Psychological disorders are health problems that affect how we think, feel and behave. They can cause serious distress or prevent us from living our lives as we would like. These problems can be short-term or long-term and may change over time. However, with appropriate treatment most people can recover and live productive lives. Treatment options depend on the type of mental illness and how severe it is.
Psychotherapy – or talk therapy – is generally recommended in combination with medication to treat mental illnesses. These medications include antidepressants, mood stabilisers and antipsychotics. These can be short-term or lifelong medications and are available as pills, liquids or injections.
In psychotherapy, we work with a therapist to address a range of issues that can impact your well-being such as depression, anxiety, panic and phobias, bipolar disorder and schizophrenia. Different types of therapy can be used including individual, group and family therapy. Psychotherapy can also be helpful for resolving relationship difficulties, workplace stress and grief or loss.
Some people are more prone to developing psychological disorders than others. Genetics, environment and lifestyle can all contribute to the development of a mental illness. People who have a history of substance abuse are also at higher risk.
While some symptoms of a mental disorder are obvious, it’s often more difficult to recognize other signs and symptoms. For example, people with anxiety or a depressive episode may experience a general lack of energy and an inability to concentrate. They may not be able to sleep properly or may avoid certain activities due to fear and worry. It’s important to seek help for any symptoms that are causing distress or interfering with your life.
Sometimes your symptoms can be so bad that you need care in a hospital or psychiatric residential program. This is usually recommended when you can’t take care of yourself or when you are in danger of harming yourself or others. Treatment options are varied and include 24-hour inpatient care, partial or day hospitalization and long-term residential treatment programs.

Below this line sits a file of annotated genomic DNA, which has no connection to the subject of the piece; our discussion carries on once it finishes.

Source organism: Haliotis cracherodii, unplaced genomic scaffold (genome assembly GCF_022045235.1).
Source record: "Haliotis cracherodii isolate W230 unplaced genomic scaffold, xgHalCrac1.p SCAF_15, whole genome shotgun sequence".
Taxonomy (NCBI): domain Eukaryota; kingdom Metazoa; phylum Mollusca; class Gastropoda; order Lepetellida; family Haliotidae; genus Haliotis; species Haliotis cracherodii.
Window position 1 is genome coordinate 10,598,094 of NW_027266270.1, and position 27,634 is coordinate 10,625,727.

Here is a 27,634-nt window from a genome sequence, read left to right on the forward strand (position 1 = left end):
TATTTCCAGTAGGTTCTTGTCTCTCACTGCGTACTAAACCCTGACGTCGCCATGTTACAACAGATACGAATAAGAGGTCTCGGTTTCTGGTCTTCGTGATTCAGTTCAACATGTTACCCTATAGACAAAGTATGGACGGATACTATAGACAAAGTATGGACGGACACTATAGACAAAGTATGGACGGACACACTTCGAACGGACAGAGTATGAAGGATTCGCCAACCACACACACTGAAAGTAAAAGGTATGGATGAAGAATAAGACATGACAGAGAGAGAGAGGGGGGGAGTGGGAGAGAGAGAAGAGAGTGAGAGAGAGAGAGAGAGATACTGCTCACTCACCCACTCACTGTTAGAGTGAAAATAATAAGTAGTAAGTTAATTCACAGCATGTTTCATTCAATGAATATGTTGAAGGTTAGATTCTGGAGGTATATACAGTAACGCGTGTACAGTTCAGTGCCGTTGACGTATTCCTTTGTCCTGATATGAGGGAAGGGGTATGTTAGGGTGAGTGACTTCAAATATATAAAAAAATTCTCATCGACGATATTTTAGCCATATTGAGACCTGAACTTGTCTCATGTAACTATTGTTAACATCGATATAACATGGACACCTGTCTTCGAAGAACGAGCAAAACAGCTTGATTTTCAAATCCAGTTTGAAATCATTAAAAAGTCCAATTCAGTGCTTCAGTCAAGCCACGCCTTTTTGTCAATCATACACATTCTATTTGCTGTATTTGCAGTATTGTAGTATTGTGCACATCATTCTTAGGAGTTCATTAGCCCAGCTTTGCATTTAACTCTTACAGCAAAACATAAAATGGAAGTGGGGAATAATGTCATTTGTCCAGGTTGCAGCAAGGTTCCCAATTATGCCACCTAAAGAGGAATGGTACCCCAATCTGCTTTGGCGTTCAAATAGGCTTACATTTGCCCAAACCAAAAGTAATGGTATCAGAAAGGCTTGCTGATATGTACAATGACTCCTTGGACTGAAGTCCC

Some people with psychological disorders have symptoms that affect their relationships, work and school performance. For example, people with schizoid personality disorder tend to have detached feelings from their social relationships and appear cold and aloof. They may have unusual beliefs and magical thinking and have difficulty forming close personal friendships.
It’s important to know that your treatment team will be there for you every step of the way. They’ll develop a treatment plan that is just for you. This may involve a combination of treatments such as psychotherapy, medication and self-management strategies. It’s important to stick to your treatment plan and to keep in regular contact with your doctor. This will help you get better faster. It’s also a good idea to avoid making decisions when your symptoms are severe and to be aware of triggers that make your symptoms worse. You may also benefit from exercise, a balanced diet and adequate rest.